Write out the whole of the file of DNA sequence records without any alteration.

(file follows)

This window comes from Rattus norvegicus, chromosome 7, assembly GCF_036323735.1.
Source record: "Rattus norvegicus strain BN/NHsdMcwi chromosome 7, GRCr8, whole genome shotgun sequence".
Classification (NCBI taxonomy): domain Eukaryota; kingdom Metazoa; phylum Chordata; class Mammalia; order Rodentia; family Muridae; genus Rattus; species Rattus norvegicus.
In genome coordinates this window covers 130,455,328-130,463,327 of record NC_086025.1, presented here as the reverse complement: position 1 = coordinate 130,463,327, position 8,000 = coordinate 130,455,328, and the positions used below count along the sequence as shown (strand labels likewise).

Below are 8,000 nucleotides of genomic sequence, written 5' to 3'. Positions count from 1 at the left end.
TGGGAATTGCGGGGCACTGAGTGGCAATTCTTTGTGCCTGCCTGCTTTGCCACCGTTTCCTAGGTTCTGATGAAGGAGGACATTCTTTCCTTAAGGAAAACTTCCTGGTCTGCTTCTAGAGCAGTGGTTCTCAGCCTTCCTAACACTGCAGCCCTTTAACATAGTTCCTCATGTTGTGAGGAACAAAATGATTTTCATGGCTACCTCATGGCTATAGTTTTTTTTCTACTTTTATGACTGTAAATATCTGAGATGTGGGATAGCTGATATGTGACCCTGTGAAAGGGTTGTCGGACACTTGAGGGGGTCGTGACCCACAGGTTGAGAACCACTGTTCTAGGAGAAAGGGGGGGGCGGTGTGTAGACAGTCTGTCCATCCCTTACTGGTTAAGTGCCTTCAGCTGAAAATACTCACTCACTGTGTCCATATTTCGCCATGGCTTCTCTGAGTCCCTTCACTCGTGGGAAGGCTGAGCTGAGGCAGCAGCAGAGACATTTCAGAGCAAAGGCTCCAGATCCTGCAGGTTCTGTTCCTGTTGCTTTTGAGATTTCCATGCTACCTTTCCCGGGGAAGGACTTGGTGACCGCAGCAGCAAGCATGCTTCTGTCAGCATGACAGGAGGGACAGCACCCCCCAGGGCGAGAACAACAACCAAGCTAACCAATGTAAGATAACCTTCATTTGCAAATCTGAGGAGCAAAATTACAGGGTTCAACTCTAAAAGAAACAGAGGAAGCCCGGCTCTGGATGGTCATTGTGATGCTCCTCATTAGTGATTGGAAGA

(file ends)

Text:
This window comes from Rattus norvegicus, chromosome 7, assembly GCF_036323735.1.
Source record: "Rattus norvegicus strain BN/NHsdMcwi chromosome 7, GRCr8, whole genome shotgun sequence".
Classification (NCBI taxonomy): domain Eukaryota; kingdom Metazoa; phylum Chordata; class Mammalia; order Rodentia; family Muridae; genus Rattus; species Rattus norvegicus.
In genome coordinates this window covers 130,455,328-130,463,327 of record NC_086025.1, presented here as the reverse complement: position 1 = coordinate 130,463,327, position 8,000 = coordinate 130,455,328, and the positions used below count along the sequence as shown (strand labels likewise).

Below are 8,000 nucleotides of genomic sequence, written 5' to 3'. Positions count from 1 at the left end.
TGGGAATTGCGGGGCACTGAGTGGCAATTCTTTGTGCCTGCCTGCTTTGCCACCGTTTCCTAGGTTCTGATGAAGGAGGACATTCTTTCCTTAAGGAAAACTTCCTGGTCTGCTTCTAGAGCAGTGGTTCTCAGCCTTCCTAACACTGCAGCCCTTTAACATAGTTCCTCATGTTGTGAGGAACAAAATGATTTTCATGGCTACCTCATGGCTATAGTTTTTTTTCTACTTTTATGACTGTAAATATCTGAGATGTGGGATAGCTGATATGTGACCCTGTGAAAGGGTTGTCGGACACTTGAGGGGGTCGTGACCCACAGGTTGAGAACCACTGTTCTAGGAGAAAGGGGGGGGCGGTGTGTAGACAGTCTGTCCATCCCTTACTGGTTAAGTGCCTTCAGCTGAAAATACTCACTCACTGTGTCCATATTTCGCCATGGCTTCTCTGAGTCCCTTCACTCGTGGGAAGGCTGAGCTGAGGCAGCAGCAGAGACATTTCAGAGCAAAGGCTCCAGATCCTGCAGGTTCTGTTCCTGTTGCTTTTGAGATTTCCATGCTACCTTTCCCGGGGAAGGACTTGGTGACCGCAGCAGCAAGCATGCTTCTGTCAGCATGACAGGAGGGACAGCACCCCCCAGGGCGAGAACAACAACCAAGCTAACCAATGTAAGATAACCTTCATTTGCAAATCTGAGGAGCAAAATTACAGGGTTCAACTCTAAAAGAAACAGAGGAAGCCCGGCTCTGGATGGTCATTGTGATGCTCCTCATTAGTGATTGGAAGA